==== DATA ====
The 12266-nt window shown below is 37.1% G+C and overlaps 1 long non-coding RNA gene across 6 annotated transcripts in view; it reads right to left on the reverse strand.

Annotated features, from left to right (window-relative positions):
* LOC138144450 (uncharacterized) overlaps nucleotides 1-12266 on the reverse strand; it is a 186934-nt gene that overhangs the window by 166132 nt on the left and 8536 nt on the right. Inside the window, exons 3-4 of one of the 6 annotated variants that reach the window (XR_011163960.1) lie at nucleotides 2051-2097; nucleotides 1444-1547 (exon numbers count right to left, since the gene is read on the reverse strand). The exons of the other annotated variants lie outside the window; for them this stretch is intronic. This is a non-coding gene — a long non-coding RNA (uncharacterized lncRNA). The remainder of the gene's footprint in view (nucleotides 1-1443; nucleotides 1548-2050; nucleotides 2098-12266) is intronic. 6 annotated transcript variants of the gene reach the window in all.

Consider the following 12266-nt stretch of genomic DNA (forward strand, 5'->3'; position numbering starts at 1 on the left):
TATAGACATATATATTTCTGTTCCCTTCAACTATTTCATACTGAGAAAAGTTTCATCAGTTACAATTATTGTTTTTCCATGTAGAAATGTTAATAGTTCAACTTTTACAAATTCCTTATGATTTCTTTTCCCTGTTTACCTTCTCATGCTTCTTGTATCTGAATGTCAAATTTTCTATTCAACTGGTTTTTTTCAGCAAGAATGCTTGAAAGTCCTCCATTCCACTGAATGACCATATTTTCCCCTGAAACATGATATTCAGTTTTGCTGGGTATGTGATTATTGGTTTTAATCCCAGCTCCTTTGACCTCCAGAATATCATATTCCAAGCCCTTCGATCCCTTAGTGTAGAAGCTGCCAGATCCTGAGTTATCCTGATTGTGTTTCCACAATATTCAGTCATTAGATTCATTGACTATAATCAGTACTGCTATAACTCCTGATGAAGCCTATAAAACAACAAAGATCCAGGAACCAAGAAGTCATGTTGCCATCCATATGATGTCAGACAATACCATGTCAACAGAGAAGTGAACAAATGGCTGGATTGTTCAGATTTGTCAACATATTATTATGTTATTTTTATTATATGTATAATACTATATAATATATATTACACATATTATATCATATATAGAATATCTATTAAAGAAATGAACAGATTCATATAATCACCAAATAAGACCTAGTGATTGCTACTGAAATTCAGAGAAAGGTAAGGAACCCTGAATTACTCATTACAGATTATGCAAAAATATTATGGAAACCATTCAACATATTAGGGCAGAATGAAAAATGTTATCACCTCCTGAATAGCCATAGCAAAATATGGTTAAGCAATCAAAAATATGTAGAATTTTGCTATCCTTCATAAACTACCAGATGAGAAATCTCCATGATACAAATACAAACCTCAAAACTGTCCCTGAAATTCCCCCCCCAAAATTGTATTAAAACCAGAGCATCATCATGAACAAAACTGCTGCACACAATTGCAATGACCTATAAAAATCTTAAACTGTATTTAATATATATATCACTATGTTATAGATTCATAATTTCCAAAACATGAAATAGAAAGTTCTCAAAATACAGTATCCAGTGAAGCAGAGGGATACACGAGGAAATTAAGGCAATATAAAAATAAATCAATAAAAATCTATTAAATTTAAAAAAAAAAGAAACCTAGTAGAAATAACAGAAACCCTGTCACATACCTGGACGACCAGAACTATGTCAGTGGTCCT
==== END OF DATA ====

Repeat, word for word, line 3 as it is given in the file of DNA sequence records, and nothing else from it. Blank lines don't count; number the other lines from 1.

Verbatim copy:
* LOC138144450 (uncharacterized) overlaps nucleotides 1-12266 on the reverse strand; it is a 186934-nt gene that overhangs the window by 166132 nt on the left and 8536 nt on the right. Inside the window, exons 3-4 of one of the 6 annotated variants that reach the window (XR_011163960.1) lie at nucleotides 2051-2097; nucleotides 1444-1547 (exon numbers count right to left, since the gene is read on the reverse strand). The exons of the other annotated variants lie outside the window; for them this stretch is intronic. This is a non-coding gene — a long non-coding RNA (uncharacterized lncRNA). The remainder of the gene's footprint in view (nucleotides 1-1443; nucleotides 1548-2050; nucleotides 2098-12266) is intronic. 6 annotated transcript variants of the gene reach the window in all.